The next day, we were playing at Agave Bar on 6th. For those of you not in the know, 6th street is completely blocked off and loading equipment is not an easy task. We parked in a hotel lot a few blocks away and dragged our stuff in the hot sun (it was maybe 85 that day) over to Agave, where we found out that there was already a backline, so much of our work was for naught. We played to a light crowd that included the band Appomattox, who had played before us. It took me a song or two of theirs before I realized that we had shared the stage with them several months ago in Boston.
We wandered off to arrange for the retrieval of Patrick’s phone. He had left it at Mojo 13 in Wilmington, DE. It turned out that a fellow at the venue was headed down to SXSW and agreed to bring the phone with him. While we were hanging out outside the Beso Cantina (one of our venues for the next day), we met up with Benjy Kantor (from Sonicbids), Kelly Davidson, and their friend Heidi (whose last name I unfortunately do not know). They were headed to the Beso to see us play…only it was 24 hours early. We had a fun time hanging out with them for a bit and being photographed before they had to run back across town to catch Eli “Paperboy” Reed (also from Boston). After Patrick got his phone back, we decided we had better trudge to our hotel and get some rest.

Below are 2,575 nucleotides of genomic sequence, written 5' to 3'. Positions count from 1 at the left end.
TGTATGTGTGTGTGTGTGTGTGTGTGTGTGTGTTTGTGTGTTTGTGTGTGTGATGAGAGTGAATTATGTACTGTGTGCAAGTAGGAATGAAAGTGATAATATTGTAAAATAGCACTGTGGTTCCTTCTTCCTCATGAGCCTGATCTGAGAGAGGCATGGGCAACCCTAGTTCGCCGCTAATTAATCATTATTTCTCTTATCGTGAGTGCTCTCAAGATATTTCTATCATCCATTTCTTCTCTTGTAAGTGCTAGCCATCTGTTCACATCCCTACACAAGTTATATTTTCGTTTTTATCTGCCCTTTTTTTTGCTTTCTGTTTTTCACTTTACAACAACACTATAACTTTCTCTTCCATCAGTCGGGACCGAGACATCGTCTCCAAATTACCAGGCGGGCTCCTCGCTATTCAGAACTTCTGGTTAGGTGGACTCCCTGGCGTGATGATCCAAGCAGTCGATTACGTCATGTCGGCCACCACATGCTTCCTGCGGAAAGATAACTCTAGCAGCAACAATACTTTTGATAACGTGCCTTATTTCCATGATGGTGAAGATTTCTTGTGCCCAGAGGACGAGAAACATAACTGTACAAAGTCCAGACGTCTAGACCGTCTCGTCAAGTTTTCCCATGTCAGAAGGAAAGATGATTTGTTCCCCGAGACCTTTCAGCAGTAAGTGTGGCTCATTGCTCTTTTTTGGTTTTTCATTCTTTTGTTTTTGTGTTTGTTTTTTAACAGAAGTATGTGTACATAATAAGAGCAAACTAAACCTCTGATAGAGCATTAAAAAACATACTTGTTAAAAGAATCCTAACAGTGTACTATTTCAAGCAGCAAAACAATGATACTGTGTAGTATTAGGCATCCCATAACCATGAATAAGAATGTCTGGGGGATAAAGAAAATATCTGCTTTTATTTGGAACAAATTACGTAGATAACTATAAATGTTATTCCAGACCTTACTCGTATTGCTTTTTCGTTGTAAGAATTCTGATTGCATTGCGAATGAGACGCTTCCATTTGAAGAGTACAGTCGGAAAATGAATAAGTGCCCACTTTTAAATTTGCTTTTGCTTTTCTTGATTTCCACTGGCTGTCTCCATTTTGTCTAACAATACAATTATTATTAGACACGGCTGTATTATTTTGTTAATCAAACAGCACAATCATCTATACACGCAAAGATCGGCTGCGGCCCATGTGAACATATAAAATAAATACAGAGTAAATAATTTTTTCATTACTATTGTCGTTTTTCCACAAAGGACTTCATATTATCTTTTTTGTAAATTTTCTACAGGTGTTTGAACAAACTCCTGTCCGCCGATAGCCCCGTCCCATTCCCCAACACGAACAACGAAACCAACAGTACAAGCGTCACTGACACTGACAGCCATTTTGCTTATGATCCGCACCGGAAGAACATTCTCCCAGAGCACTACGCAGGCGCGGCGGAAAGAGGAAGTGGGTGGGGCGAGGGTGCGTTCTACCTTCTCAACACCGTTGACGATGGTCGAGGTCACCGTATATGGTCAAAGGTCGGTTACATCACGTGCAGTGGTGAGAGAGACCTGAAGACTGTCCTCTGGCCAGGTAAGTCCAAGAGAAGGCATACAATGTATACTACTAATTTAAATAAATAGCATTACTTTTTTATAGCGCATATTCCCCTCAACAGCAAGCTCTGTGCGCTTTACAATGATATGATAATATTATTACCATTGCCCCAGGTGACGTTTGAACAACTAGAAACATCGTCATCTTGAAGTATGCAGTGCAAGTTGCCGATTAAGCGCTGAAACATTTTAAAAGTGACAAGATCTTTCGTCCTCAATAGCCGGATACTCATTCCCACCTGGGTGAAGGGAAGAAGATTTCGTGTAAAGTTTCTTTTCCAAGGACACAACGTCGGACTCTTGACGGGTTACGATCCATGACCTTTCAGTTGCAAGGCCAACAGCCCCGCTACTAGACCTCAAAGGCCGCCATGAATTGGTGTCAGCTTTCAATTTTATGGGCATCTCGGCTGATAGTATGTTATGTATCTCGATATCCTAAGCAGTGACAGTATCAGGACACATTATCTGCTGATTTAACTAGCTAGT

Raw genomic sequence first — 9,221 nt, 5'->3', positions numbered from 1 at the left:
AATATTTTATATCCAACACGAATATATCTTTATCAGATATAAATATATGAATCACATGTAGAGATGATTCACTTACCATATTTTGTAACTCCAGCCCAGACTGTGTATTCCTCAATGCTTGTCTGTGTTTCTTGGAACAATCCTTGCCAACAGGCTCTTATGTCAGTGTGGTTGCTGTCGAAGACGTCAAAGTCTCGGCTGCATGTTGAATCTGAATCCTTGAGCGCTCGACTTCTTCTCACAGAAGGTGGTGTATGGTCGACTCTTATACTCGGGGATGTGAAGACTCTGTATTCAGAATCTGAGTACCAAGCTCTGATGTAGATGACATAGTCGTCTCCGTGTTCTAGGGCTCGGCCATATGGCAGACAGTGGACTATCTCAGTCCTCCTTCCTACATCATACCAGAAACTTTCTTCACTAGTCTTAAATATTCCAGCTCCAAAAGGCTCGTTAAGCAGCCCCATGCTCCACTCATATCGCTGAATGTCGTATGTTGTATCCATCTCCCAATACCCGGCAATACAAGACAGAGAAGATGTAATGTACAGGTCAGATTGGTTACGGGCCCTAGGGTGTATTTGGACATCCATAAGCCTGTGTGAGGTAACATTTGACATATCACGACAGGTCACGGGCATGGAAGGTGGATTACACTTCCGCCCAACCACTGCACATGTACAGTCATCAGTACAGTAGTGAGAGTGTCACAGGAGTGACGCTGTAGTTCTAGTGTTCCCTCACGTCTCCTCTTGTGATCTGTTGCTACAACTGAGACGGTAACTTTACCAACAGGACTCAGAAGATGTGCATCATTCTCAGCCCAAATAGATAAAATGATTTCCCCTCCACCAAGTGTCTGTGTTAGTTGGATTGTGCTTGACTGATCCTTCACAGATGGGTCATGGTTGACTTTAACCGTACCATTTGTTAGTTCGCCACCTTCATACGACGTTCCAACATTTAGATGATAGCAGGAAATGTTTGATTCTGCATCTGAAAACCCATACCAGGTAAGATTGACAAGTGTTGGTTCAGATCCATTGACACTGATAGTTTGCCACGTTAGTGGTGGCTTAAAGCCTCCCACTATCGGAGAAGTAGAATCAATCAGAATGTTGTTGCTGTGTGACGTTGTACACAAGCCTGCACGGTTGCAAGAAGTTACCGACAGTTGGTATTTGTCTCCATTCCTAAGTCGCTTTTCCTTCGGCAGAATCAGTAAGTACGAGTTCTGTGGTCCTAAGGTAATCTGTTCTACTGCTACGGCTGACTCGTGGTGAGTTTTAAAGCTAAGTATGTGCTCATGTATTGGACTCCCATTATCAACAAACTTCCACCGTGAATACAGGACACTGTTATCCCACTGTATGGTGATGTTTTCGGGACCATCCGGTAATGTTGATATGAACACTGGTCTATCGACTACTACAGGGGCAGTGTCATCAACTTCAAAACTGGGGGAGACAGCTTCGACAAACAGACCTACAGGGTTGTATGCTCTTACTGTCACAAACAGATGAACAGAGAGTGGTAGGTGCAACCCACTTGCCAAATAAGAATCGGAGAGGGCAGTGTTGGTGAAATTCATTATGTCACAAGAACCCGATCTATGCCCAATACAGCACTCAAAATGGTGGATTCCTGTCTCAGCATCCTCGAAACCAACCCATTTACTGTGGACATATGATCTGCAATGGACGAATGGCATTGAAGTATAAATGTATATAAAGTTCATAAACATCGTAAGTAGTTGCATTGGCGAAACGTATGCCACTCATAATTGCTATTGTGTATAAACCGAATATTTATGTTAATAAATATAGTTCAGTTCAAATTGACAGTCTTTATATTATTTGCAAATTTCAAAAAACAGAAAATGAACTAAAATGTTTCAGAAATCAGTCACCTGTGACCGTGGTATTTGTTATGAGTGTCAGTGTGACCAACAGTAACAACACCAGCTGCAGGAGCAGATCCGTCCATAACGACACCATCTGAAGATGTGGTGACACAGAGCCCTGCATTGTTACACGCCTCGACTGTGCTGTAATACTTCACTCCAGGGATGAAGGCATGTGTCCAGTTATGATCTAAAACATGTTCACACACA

The next day, it was 92 degrees! We got some sunblock, though I feel like I got dehydrated and sunburned just walking down the street to the store…
We decided to hang out and catch some outside shows despite the weather. We saw She and Him (M. Ward, Zooey Deschanel, and friends) and Billy Bragg at the Free Yr Radio Party – http://www.freeyrradio.com/. We got some video from these shows.
It was interesting to see She and Him. I had listened to their recording and their KCRW session on a whim. I have mixed feelings about both M. Ward and Zooey Deschanel. I guess I kind of feel like they both do good work, but I don’t really like any of their work. I’ve seen M. Ward a couple of times with Bright Eyes and he never quite clicked with me. Zooey seems like a reasonable actress, but I really hated The Hitchhiker’s Guide to the Galaxy movie and The Tin Man was painfully mediocre and silly. Anyway, something about their pairing interested me. I reluctantly sat down with the song “Sentimental Heart” from the KCRW session and was really profoundly impressed. Zooey is clearly a somewhat inexperienced singer, but something about her words and her presentation are very compelling. I was not disappointed by their live performance. There was a greenness to it, but it was good and it was held together by reasonably good songs. The sound (the mix really) was terrible for their performance…terrible! There was a massive crowd full of curiosity to see what it was all about. In summary, Zooey really wants to be Jenny Lewis…and she’s not, but she’s still pretty good. I am definitely interested in seeing more of them and watching the development of the project.
Billy Bragg was awesome. He played some newer stuff, so I wasn’t really familiar with it, but he’s just such a cool guy with utopian working-class politics spewing left and right. He’s funny, clever, and just generally awesome. I already knew it, but I definitely need to catch a full show of his.